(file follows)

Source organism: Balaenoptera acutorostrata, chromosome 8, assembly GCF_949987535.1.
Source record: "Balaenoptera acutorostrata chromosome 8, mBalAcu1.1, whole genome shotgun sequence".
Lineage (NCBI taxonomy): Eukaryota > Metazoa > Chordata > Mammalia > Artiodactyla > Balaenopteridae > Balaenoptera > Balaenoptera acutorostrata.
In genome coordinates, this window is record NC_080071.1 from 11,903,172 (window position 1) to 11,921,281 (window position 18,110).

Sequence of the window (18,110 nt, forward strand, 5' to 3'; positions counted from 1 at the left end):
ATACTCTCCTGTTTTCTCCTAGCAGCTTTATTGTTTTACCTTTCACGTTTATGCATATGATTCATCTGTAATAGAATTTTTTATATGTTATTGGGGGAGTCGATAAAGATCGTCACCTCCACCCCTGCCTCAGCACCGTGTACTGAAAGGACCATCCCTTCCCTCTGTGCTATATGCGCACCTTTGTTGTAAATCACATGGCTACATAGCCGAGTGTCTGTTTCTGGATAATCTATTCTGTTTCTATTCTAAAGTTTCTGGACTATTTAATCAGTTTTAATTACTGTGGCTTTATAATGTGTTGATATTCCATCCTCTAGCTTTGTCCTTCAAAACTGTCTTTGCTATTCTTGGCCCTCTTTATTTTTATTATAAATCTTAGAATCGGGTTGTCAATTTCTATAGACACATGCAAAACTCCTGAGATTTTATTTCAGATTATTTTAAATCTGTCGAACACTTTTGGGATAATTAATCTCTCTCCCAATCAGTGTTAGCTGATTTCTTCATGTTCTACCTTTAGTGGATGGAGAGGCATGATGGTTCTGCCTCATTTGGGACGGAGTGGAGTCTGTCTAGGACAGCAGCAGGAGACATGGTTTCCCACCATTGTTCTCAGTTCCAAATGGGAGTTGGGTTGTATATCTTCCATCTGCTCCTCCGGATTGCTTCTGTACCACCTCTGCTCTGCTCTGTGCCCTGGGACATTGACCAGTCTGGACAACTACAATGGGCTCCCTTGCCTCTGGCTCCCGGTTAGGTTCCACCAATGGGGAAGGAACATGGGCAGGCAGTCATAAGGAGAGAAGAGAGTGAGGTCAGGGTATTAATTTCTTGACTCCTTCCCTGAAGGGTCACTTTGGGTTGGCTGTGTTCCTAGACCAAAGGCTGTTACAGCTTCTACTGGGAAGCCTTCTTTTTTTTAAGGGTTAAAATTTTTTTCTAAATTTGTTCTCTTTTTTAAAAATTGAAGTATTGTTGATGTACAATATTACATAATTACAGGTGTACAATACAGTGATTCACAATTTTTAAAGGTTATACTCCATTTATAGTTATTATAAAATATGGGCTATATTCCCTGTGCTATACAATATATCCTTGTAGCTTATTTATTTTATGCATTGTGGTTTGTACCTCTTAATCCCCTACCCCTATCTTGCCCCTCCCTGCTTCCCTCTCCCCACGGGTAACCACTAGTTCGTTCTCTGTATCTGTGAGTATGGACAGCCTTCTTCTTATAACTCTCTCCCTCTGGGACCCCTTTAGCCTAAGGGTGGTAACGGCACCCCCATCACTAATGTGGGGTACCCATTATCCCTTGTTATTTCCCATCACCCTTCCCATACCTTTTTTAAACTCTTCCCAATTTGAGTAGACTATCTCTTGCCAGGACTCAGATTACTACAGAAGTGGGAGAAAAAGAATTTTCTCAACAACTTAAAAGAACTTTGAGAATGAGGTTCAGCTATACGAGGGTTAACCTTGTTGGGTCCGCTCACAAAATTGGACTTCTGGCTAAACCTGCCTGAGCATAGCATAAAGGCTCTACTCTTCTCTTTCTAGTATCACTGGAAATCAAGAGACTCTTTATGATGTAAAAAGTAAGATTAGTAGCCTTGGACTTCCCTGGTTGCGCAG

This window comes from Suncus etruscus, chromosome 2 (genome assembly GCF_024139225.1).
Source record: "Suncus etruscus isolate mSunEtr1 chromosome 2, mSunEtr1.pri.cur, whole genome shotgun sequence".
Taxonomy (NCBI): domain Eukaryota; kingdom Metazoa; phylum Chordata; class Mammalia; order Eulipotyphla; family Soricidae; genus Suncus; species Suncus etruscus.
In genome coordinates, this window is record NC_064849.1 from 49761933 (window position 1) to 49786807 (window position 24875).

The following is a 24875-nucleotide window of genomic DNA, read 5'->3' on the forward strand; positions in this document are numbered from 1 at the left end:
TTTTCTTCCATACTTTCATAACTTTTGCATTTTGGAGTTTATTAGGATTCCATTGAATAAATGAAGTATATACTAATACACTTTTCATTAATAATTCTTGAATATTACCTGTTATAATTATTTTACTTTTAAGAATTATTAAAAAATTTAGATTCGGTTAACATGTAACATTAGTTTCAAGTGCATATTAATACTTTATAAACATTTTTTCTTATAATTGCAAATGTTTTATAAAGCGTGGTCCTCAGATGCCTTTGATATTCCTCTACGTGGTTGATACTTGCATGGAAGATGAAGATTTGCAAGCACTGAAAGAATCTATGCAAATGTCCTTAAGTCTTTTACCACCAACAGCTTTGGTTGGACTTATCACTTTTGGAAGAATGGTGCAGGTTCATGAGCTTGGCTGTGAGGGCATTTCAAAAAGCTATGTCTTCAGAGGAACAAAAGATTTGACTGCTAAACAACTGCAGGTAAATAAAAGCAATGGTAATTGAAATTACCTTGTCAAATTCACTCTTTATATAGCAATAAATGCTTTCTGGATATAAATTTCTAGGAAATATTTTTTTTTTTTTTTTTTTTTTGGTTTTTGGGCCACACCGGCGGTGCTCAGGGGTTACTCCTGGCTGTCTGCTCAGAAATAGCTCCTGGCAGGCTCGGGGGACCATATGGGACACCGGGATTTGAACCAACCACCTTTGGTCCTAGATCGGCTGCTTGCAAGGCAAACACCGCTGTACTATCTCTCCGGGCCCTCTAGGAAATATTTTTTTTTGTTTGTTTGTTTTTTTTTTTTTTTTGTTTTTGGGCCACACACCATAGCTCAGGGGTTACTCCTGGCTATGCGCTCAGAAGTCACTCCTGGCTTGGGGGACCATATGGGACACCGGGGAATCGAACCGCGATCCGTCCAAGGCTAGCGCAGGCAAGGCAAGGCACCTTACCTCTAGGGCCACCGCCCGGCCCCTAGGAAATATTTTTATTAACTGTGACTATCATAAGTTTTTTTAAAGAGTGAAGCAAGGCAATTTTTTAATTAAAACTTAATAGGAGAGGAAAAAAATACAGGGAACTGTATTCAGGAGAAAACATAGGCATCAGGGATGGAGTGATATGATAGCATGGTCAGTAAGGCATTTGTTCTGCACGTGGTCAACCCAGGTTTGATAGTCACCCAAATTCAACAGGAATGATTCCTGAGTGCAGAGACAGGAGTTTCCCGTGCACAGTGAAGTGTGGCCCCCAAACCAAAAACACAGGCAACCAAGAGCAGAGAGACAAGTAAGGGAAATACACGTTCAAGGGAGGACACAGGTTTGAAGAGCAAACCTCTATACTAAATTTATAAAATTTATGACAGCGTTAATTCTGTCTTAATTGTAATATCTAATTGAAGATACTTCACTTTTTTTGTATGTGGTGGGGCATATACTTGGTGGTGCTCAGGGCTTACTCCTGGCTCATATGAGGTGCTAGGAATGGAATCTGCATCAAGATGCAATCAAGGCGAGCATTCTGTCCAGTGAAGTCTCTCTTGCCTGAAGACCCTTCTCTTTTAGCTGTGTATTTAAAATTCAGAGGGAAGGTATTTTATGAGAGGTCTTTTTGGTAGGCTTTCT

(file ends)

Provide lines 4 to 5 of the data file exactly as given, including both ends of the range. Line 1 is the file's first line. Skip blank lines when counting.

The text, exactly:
In genome coordinates, this window is record NC_080071.1 from 11,903,172 (window position 1) to 11,921,281 (window position 18,110).

Sequence of the window (18,110 nt, forward strand, 5' to 3'; positions counted from 1 at the left end):